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January 26, 2019

"A Dream Come True"

A 1963 Soviet science fiction film directed by Otar Koberidze and Michael Karyuk, based on the novel "Heart of the Universe" by Olesya Berdnik.

January 26, 2019 at 04:01 PM | Permalink | Comments (0)

Visuwords Graphical Dictionary

Screen Shot 2019-01-22 at 1.27.10 PM

It's a dictionary! It's a thesaurus!


It's an interactive lexicon!

Screen Shot 2019-01-22 at 1.21.37 PM

Fair warning: there goes the day.

Hey, wait a sec — what's that 60s commercial I'm remembering?

And who's that superhero?

[via Lorelei Smith]

January 26, 2019 at 02:01 PM | Permalink | Comments (0)

Crochet 2019 — Kate Jenkins


From Atlas Obscura:


In the seaside town of Brighton, England, textile artist and knitwear designer Kate Jenkins has been making delectable crocheted foods since 2007.

After working in fashion knitwear for more than 20 years, she started experimenting with crocheted food art when she realized she needed appealing photographs to put on her website.

Her first creation was the Wool English, a knitted version of the full English breakfast, but over the years, her pieces have become grander in scope.


In 2015, Jenkins knitted and hand-embroidered an awe-inspiring, life-size fish counter (top and above) for The Knitting and Stitching Show in Dublin.

Her oeuvre of yarn-related deliciousness covers a variety of foods, but seafood is clearly her forté.

Besides her regular assortment of sequined sardines, diva lobsters, and golden-eyed squid, Jenkins has made a knitted and crocheted Fishmas Wreath (below),


with mussels, shrimp, crabs, and oysters, garnished with woolen lemons and parsley leaves.

"I've spent all my life developing technique, it's like drawing with wool. My crochet is a pencil," says Jenkins.

She always buys the food she plans to replicate, so she can ensure her pieces are to scale and look as close to life as possible.

"I'll literally have a prawn on my desk to look at while I'm knitting a 3D prawn," she says.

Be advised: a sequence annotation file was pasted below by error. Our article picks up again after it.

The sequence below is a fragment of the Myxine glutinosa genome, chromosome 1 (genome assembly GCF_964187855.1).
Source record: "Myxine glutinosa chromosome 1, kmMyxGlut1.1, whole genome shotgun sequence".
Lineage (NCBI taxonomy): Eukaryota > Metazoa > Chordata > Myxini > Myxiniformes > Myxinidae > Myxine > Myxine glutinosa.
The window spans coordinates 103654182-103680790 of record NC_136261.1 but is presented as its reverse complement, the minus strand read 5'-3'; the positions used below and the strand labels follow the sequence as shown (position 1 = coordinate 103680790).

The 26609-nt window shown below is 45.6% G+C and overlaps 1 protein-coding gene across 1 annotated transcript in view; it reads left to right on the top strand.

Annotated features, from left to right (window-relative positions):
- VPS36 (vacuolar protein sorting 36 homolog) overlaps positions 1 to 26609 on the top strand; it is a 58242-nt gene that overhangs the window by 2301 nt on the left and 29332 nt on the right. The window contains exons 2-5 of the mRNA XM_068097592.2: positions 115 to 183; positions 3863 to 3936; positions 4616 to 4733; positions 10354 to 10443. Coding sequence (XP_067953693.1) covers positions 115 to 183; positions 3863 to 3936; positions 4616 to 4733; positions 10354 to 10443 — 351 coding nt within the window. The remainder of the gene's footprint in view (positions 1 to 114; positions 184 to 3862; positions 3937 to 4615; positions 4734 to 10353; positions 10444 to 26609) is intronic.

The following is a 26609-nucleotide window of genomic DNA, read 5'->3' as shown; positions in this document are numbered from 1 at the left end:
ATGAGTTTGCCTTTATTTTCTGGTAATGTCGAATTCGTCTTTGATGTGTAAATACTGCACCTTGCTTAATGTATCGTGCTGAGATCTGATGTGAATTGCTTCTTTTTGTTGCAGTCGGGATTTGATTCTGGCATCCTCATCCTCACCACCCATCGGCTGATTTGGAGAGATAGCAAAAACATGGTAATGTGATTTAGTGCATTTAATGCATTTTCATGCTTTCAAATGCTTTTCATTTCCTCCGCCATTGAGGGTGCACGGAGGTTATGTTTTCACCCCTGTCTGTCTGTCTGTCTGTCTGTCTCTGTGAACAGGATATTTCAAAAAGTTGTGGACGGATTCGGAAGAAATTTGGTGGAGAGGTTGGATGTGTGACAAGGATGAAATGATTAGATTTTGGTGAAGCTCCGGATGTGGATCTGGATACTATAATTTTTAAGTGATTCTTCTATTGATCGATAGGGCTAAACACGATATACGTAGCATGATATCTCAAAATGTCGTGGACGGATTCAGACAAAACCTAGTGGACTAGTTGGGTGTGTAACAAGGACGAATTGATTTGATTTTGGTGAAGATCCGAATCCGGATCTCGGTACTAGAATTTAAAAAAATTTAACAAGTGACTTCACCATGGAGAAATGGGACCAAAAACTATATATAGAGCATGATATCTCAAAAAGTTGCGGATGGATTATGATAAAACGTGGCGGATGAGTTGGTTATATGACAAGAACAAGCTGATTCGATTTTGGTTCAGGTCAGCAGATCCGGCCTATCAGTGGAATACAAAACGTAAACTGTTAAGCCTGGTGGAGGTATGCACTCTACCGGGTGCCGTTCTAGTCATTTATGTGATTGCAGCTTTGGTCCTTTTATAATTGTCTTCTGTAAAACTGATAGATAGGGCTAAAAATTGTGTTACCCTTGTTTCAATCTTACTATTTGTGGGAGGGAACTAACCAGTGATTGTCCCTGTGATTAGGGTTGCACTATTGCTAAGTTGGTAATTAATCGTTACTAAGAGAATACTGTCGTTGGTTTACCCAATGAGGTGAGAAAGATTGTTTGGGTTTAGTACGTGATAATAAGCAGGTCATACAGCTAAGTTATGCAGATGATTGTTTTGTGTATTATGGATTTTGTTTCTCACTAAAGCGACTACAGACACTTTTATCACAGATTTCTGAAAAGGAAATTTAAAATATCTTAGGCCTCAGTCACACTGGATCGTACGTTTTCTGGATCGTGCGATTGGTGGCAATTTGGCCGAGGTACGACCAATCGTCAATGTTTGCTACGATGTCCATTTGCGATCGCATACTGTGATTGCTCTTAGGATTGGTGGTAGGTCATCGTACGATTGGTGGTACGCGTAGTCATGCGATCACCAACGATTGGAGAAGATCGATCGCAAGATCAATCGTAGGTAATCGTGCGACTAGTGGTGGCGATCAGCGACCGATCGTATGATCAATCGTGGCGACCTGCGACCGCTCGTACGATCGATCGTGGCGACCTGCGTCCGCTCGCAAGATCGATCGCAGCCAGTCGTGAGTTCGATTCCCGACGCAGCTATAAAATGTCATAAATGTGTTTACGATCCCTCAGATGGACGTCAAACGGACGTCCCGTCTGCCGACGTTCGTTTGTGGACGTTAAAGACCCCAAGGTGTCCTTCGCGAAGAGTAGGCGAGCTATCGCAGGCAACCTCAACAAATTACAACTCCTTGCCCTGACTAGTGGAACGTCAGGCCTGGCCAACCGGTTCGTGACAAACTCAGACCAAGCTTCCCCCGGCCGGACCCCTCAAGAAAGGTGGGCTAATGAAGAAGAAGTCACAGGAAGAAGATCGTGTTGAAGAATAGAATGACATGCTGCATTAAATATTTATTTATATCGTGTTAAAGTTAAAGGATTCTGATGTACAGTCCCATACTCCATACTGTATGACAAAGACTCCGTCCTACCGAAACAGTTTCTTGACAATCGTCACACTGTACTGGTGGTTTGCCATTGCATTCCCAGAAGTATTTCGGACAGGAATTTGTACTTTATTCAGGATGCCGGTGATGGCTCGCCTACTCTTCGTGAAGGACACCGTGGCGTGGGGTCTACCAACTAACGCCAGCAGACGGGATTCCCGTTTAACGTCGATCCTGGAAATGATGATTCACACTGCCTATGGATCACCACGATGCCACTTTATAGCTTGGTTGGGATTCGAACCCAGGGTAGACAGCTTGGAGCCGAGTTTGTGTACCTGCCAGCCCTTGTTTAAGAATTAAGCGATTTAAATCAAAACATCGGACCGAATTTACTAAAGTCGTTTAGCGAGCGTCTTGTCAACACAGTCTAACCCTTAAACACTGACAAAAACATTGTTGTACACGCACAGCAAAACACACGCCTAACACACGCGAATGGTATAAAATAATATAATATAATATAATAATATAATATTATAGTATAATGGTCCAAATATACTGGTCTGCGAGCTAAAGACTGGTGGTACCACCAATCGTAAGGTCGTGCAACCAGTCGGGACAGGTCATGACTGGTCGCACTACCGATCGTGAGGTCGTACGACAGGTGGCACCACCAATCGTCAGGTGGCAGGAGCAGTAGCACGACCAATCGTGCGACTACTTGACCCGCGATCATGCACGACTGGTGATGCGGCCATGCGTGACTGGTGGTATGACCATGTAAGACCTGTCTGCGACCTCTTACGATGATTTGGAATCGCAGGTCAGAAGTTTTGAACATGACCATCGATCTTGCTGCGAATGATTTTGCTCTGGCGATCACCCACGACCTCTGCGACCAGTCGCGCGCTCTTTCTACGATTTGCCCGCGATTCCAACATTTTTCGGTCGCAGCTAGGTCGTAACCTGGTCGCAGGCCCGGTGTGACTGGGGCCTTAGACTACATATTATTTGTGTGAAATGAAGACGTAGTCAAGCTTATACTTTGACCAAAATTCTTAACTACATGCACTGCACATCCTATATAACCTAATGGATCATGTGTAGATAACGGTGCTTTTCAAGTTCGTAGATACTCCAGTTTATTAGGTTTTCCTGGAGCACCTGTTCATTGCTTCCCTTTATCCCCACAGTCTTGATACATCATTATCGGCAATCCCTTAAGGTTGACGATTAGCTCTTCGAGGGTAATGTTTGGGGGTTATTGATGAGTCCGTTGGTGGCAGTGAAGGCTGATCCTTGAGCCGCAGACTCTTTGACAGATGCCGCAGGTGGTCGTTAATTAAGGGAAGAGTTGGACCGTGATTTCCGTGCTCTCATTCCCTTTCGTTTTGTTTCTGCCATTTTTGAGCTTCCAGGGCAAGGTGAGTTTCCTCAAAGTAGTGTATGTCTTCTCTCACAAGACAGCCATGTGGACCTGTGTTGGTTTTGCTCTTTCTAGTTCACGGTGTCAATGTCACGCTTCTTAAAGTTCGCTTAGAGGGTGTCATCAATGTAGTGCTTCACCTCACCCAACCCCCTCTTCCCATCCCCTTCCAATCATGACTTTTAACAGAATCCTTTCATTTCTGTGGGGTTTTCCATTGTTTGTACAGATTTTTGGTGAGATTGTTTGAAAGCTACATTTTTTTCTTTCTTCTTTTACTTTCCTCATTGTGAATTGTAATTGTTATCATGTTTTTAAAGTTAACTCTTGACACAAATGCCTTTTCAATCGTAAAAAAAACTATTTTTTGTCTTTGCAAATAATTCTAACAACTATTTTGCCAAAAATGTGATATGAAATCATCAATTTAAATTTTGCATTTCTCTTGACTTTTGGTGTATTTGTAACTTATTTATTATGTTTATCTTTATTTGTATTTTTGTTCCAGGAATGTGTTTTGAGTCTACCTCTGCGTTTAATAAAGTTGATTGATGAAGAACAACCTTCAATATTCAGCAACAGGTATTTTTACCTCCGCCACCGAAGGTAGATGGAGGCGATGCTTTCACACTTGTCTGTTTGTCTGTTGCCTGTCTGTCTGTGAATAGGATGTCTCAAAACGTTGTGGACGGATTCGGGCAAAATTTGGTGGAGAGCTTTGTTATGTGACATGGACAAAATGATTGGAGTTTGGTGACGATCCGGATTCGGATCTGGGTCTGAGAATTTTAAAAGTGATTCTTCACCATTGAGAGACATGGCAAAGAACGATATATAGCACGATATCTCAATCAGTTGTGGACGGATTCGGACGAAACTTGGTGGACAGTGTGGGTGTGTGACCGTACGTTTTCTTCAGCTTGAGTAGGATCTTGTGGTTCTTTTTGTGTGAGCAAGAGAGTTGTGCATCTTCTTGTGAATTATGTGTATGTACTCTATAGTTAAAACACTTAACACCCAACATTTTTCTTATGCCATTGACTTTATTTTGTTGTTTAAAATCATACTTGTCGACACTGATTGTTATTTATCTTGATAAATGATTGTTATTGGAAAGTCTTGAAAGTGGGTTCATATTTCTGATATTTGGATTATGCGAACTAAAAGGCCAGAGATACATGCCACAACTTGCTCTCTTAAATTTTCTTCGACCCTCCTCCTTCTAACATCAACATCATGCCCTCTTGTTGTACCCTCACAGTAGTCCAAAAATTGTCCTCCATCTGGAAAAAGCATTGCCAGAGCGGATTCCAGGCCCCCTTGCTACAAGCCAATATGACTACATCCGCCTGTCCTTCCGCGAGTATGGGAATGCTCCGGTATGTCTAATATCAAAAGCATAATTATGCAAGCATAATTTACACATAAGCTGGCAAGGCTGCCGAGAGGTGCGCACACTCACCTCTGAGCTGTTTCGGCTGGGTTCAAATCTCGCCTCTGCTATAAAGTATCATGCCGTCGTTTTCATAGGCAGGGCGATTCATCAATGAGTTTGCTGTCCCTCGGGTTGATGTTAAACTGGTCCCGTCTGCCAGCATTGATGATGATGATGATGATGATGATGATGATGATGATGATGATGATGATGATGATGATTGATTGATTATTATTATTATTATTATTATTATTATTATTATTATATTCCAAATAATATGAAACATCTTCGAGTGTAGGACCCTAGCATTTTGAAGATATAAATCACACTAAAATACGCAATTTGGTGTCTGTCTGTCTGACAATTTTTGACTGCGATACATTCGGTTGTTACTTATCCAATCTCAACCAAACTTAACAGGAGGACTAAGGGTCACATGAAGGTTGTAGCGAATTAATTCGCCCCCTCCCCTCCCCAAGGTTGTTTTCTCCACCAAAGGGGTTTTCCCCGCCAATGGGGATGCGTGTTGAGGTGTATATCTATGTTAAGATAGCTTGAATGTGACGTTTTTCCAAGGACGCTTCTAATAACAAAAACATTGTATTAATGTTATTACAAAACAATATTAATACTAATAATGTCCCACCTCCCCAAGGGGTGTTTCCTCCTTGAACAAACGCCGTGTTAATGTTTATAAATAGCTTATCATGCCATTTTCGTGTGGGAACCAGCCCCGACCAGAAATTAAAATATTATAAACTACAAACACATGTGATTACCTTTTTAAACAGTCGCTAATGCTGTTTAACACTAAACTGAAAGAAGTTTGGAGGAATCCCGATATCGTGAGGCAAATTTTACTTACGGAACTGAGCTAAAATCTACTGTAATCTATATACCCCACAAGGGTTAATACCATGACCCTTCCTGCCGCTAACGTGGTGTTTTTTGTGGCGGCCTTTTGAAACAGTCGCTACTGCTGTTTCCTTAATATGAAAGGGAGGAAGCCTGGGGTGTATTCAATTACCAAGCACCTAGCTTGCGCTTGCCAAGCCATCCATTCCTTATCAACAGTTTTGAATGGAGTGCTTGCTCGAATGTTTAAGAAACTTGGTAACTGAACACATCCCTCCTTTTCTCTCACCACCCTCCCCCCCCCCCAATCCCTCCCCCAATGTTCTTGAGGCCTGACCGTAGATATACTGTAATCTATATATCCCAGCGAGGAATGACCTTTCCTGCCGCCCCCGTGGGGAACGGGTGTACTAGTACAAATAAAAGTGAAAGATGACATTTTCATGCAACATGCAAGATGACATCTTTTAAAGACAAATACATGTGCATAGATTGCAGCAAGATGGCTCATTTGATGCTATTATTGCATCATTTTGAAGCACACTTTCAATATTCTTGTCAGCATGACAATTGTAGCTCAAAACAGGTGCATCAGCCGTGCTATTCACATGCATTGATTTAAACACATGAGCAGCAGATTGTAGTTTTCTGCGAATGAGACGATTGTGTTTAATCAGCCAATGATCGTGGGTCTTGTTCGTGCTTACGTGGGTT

She takes lots of photographs and sketches out designs.

It took her nine months to make Kate’s Plaice, her fish counter exhibit, but she's made so many sardines by now that she can finish one in an hour.

Jenkins has some well-known fans, including clothing labels Anthropologie and Boden, who have commissioned her pieces.

January 26, 2019 at 12:01 PM | Permalink | Comments (0)

Flag Colors by Latitude


[via reddit]

January 26, 2019 at 10:01 AM | Permalink | Comments (1)

This is not an Apple Watch


From engadget:


Swiss watchmaker H. Moser & Cie is no stranger to taking digs at the Apple Watch.

Its latest form of social commentary, however, is rather unique.

The company has unveiled the Swiss Alp Watch Concept Black, a mechanical watch that once more riffs on Apple's design but doesn't even have hands or a dial — the only thing on the front is a flying tourbillon mechanism to counteract the effects of gravity.

Instead of looking at the watch to check the time, you're supposed to sound a minute repeater whose chimes will tell you if you're running late.

This is supposed to be a callback to a time when you needed a repeater to tell the time in the dark, but it also happens to resemble an Apple Watch with the screen turned off.

If you want to adjust the time, you have to pull out the crown to see indicators guiding the way.

That's a pain, but at least the chimes are supposed to be powerful. H. Moser hollowed out the middle to create a resonance chamber and produce a powerful, "pure" sound.

But... why?

According to H. Moser, it's an attempt to go back to the roots of watchmaking.

This brings the watch to its "rightful place" as a timekeeper rather than a "time-wasting 'smart' device displaying notifications," the company said.

If it wasn't already clear, the firm isn't too fond of smartwatches and their focus on convenience over tradition and opulence.

Yes, this is a real product, and Wired noted that H. Moser has already sold the first example.

The combination of a platinum case, the unique construction, and the intricacy of the tourbillon costs $350,000.

There are clearly far less expensive (not to mention more practical) ways to thumb your nose at modern technology.

For that matter, it makes the technology in question look like a bargain — you could buy 280 examples of the Apple Watch Series 4 Hermès with that kind of money.

January 26, 2019 at 08:01 AM | Permalink | Comments (0)

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